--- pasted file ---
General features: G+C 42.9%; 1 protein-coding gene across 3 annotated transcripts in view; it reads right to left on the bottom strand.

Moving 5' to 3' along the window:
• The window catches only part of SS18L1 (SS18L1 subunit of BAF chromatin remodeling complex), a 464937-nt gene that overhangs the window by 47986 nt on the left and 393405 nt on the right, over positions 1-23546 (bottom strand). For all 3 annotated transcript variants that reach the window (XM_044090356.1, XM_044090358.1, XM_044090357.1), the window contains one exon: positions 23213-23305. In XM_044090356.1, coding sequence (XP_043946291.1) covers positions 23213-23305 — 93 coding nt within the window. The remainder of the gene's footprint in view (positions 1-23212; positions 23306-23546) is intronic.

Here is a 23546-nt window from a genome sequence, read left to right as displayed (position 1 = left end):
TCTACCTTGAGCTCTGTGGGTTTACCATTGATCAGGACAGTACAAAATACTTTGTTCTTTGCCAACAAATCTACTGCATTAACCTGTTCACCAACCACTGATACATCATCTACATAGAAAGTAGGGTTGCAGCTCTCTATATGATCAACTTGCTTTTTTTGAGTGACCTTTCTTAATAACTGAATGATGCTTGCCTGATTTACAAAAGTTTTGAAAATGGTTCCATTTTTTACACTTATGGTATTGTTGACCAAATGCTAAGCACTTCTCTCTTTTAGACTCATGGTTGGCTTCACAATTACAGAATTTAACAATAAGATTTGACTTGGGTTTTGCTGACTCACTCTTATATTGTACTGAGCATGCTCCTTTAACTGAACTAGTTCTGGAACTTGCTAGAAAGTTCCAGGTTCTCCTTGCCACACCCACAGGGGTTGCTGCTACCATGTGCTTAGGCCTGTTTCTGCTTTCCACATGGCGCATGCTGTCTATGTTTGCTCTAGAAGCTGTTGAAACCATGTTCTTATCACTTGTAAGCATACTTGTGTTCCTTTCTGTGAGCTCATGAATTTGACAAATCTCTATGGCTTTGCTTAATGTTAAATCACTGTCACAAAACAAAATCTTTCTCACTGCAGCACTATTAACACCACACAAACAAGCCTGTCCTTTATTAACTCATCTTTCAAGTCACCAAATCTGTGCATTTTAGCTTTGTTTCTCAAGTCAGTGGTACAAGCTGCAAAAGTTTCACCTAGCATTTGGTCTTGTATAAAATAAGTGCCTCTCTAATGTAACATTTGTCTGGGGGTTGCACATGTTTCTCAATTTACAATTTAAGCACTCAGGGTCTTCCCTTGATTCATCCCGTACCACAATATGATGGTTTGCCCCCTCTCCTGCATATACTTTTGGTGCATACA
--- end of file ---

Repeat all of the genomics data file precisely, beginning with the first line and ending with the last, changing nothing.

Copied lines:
General features: G+C 42.9%; 1 protein-coding gene across 3 annotated transcripts in view; it reads right to left on the bottom strand.

Moving 5' to 3' along the window:
• The window catches only part of SS18L1 (SS18L1 subunit of BAF chromatin remodeling complex), a 464937-nt gene that overhangs the window by 47986 nt on the left and 393405 nt on the right, over positions 1-23546 (bottom strand). For all 3 annotated transcript variants that reach the window (XM_044090356.1, XM_044090358.1, XM_044090357.1), the window contains one exon: positions 23213-23305. In XM_044090356.1, coding sequence (XP_043946291.1) covers positions 23213-23305 — 93 coding nt within the window. The remainder of the gene's footprint in view (positions 1-23212; positions 23306-23546) is intronic.

Here is a 23546-nt window from a genome sequence, read left to right as displayed (position 1 = left end):
TCTACCTTGAGCTCTGTGGGTTTACCATTGATCAGGACAGTACAAAATACTTTGTTCTTTGCCAACAAATCTACTGCATTAACCTGTTCACCAACCACTGATACATCATCTACATAGAAAGTAGGGTTGCAGCTCTCTATATGATCAACTTGCTTTTTTTGAGTGACCTTTCTTAATAACTGAATGATGCTTGCCTGATTTACAAAAGTTTTGAAAATGGTTCCATTTTTTACACTTATGGTATTGTTGACCAAATGCTAAGCACTTCTCTCTTTTAGACTCATGGTTGGCTTCACAATTACAGAATTTAACAATAAGATTTGACTTGGGTTTTGCTGACTCACTCTTATATTGTACTGAGCATGCTCCTTTAACTGAACTAGTTCTGGAACTTGCTAGAAAGTTCCAGGTTCTCCTTGCCACACCCACAGGGGTTGCTGCTACCATGTGCTTAGGCCTGTTTCTGCTTTCCACATGGCGCATGCTGTCTATGTTTGCTCTAGAAGCTGTTGAAACCATGTTCTTATCACTTGTAAGCATACTTGTGTTCCTTTCTGTGAGCTCATGAATTTGACAAATCTCTATGGCTTTGCTTAATGTTAAATCACTGTCACAAAACAAAATCTTTCTCACTGCAGCACTATTAACACCACACAAACAAGCCTGTCCTTTATTAACTCATCTTTCAAGTCACCAAATCTGTGCATTTTAGCTTTGTTTCTCAAGTCAGTGGTACAAGCTGCAAAAGTTTCACCTAGCATTTGGTCTTGTATAAAATAAGTGCCTCTCTAATGTAACATTTGTCTGGGGGTTGCACATGTTTCTCAATTTACAATTTAAGCACTCAGGGTCTTCCCTTGATTCATCCCGTACCACAATATGATGGTTTGCCCCCTCTCCTGCATATACTTTTGGTGCATACA